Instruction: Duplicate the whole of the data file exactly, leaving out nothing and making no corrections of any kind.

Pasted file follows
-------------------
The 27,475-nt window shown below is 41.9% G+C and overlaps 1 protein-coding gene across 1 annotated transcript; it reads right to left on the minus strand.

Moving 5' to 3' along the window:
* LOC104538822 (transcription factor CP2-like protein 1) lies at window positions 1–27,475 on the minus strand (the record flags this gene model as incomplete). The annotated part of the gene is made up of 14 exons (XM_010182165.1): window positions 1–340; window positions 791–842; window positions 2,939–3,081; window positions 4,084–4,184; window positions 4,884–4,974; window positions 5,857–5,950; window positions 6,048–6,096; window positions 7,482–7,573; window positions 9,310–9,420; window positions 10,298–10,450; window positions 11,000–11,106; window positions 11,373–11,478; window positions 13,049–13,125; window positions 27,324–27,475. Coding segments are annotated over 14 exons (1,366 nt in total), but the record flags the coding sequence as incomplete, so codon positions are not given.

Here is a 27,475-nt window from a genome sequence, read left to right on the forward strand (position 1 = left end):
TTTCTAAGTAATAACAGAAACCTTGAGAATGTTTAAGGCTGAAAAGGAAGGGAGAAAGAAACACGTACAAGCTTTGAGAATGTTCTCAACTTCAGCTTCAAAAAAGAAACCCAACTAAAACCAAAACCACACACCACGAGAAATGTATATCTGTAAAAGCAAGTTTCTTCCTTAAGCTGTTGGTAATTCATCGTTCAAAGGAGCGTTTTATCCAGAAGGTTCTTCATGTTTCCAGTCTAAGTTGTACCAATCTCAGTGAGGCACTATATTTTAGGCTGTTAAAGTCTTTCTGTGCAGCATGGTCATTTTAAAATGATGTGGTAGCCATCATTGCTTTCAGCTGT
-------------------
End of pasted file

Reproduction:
The 27,475-nt window shown below is 41.9% G+C and overlaps 1 protein-coding gene across 1 annotated transcript; it reads right to left on the minus strand.

Moving 5' to 3' along the window:
* LOC104538822 (transcription factor CP2-like protein 1) lies at window positions 1–27,475 on the minus strand (the record flags this gene model as incomplete). The annotated part of the gene is made up of 14 exons (XM_010182165.1): window positions 1–340; window positions 791–842; window positions 2,939–3,081; window positions 4,084–4,184; window positions 4,884–4,974; window positions 5,857–5,950; window positions 6,048–6,096; window positions 7,482–7,573; window positions 9,310–9,420; window positions 10,298–10,450; window positions 11,000–11,106; window positions 11,373–11,478; window positions 13,049–13,125; window positions 27,324–27,475. Coding segments are annotated over 14 exons (1,366 nt in total), but the record flags the coding sequence as incomplete, so codon positions are not given.

Here is a 27,475-nt window from a genome sequence, read left to right on the forward strand (position 1 = left end):
TTTCTAAGTAATAACAGAAACCTTGAGAATGTTTAAGGCTGAAAAGGAAGGGAGAAAGAAACACGTACAAGCTTTGAGAATGTTCTCAACTTCAGCTTCAAAAAAGAAACCCAACTAAAACCAAAACCACACACCACGAGAAATGTATATCTGTAAAAGCAAGTTTCTTCCTTAAGCTGTTGGTAATTCATCGTTCAAAGGAGCGTTTTATCCAGAAGGTTCTTCATGTTTCCAGTCTAAGTTGTACCAATCTCAGTGAGGCACTATATTTTAGGCTGTTAAAGTCTTTCTGTGCAGCATGGTCATTTTAAAATGATGTGGTAGCCATCATTGCTTTCAGCTGT